Courthouse offices and services, including the court, prosecuting attorney's office and sheriff's operations, were canceled Thursday.
The King County Courthouse in Seattle will reopen Friday after it was closed unexpectedly on Thursday because of a broken water main, prompting confusion among Puget Sound residents who showed up seeking services.
The court will resume regular hours on Friday, according to an email.
Courthouse offices and services, including the court, prosecuting attorney’s office, sheriff operations in the courthouse and council operations, were canceled Thursday, according to information posted on its Facebook page. Officials expect a return to normal business Friday.
Jamie Holter a spokeswoman for the King County Superior Court, said anyone with court business should contact the agency they’re working with. “Anything that was supposed to happen today will happen tomorrow,” she said.
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Johnathan Bond, 26, arrived at the building after taking a bus from his home in Burien to meet with his probation officer, only to be told by a security officer to come back the next day.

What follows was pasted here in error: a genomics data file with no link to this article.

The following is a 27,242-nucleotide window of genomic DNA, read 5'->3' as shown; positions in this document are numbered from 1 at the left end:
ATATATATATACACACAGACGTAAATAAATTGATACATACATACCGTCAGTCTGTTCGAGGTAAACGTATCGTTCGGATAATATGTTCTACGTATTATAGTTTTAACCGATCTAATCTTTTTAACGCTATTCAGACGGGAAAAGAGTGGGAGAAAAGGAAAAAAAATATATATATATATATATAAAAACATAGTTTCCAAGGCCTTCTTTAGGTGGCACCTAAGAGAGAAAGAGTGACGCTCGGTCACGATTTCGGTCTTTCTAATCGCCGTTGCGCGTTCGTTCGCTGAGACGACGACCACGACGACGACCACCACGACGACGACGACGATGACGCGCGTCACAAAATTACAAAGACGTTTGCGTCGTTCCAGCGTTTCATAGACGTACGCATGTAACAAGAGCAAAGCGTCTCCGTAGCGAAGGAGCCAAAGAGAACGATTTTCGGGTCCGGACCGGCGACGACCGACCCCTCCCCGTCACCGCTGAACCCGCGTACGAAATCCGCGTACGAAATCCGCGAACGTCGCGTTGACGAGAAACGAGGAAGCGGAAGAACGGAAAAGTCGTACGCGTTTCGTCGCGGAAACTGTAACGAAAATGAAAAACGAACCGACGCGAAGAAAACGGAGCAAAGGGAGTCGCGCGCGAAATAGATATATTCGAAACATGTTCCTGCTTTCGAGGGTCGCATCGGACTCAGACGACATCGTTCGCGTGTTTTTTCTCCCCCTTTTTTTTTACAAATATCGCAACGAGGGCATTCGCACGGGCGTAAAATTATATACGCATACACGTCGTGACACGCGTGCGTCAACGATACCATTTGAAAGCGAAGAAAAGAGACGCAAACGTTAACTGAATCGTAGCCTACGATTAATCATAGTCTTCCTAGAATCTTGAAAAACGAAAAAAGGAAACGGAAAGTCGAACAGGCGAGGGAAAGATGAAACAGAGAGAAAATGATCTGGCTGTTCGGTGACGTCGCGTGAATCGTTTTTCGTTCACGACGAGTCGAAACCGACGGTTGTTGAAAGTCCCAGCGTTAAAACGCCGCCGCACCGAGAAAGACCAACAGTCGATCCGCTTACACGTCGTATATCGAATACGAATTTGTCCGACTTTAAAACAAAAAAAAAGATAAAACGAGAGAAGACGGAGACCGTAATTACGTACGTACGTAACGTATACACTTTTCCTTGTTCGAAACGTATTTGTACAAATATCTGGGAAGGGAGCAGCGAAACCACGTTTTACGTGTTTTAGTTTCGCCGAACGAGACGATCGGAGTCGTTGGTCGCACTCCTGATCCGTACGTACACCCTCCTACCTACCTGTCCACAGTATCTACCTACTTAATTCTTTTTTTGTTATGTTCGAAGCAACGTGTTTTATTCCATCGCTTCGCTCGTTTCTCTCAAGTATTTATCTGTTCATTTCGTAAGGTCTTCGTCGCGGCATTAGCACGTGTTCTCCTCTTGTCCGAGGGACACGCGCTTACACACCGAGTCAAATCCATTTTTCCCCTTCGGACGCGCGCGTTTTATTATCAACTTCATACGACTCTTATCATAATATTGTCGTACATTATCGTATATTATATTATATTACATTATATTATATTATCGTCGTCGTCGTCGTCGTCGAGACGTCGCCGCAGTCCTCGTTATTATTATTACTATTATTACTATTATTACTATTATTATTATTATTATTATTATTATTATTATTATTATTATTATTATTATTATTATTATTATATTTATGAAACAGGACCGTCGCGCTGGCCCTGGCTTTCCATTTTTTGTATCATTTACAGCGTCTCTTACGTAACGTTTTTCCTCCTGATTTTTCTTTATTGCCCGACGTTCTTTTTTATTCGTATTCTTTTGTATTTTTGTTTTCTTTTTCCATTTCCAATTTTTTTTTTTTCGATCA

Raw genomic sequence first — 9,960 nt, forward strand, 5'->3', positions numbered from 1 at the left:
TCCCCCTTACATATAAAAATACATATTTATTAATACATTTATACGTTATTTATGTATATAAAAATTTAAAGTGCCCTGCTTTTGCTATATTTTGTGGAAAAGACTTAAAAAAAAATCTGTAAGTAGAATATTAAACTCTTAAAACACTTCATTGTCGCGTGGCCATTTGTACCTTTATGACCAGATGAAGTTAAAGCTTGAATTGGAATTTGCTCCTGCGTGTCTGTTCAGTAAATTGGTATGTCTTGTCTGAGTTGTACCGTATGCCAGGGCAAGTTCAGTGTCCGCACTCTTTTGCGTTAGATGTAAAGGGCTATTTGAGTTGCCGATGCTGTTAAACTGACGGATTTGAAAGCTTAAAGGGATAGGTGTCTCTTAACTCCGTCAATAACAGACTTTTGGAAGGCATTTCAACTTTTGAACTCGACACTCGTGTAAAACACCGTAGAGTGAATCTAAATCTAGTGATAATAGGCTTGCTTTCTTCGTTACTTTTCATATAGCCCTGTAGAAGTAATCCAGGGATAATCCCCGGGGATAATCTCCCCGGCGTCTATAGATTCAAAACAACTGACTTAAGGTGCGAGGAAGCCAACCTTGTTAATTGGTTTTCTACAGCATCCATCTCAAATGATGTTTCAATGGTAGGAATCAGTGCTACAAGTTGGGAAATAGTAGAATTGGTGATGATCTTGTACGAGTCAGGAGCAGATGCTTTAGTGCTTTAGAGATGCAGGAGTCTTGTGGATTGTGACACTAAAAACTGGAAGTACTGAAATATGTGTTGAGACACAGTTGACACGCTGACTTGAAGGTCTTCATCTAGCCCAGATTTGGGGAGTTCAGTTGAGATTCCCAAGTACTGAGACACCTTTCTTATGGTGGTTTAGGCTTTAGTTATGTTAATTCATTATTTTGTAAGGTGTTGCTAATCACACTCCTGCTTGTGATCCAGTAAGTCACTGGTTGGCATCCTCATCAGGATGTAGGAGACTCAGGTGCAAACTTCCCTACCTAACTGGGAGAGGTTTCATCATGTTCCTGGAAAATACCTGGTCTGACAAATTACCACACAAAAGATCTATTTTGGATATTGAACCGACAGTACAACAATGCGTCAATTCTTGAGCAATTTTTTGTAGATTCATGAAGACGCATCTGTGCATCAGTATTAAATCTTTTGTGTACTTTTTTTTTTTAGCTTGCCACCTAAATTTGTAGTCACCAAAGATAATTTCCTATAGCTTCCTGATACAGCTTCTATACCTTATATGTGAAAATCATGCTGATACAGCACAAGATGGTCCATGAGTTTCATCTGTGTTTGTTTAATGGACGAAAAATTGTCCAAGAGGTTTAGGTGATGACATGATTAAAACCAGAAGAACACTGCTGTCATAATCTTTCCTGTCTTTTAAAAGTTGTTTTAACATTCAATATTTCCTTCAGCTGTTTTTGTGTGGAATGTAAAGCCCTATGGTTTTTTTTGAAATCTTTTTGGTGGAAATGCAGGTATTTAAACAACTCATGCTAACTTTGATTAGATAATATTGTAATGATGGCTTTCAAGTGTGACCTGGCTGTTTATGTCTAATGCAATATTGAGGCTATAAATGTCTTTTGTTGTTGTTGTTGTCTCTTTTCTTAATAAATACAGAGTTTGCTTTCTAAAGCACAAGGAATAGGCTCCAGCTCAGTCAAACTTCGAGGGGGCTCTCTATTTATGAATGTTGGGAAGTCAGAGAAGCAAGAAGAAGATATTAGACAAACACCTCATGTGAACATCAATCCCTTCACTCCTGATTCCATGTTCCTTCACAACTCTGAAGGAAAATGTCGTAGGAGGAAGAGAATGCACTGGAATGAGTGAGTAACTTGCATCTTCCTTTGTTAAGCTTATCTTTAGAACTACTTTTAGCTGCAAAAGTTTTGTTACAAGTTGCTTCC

“All I know is I was supposed to be here at 10 and now it’s closed,” Bond said. “I don’t know what to do.”
He was able to reschedule the appointment.
The break in the water main cut off water to the courthouse building, rendering it unfit for operation, according to a city rule. Seattle Public Utilities is in charge of fixing the leak. The work was expected to take several hours, and the water system will then need to be tested overnight, King County Emergency Management spokesman Barnaby Dow said.
“Shut the building’s water, you don’t have water pressure, you don’t have water, you can’t flush the toilet, you don’t have sprinklers,” Dow said. “It’s inhabitable.”
The building itself wasn’t damaged by the water leak, which resulted from a main break on the Jefferson Street side of the building, said Dow.
Trial assignments that were set to take place at 1 p.m. have been postponed for 24 hours. Other court functions such as scheduled-motions cases and review-hearings cases have been delayed, according to a notification posted on the page.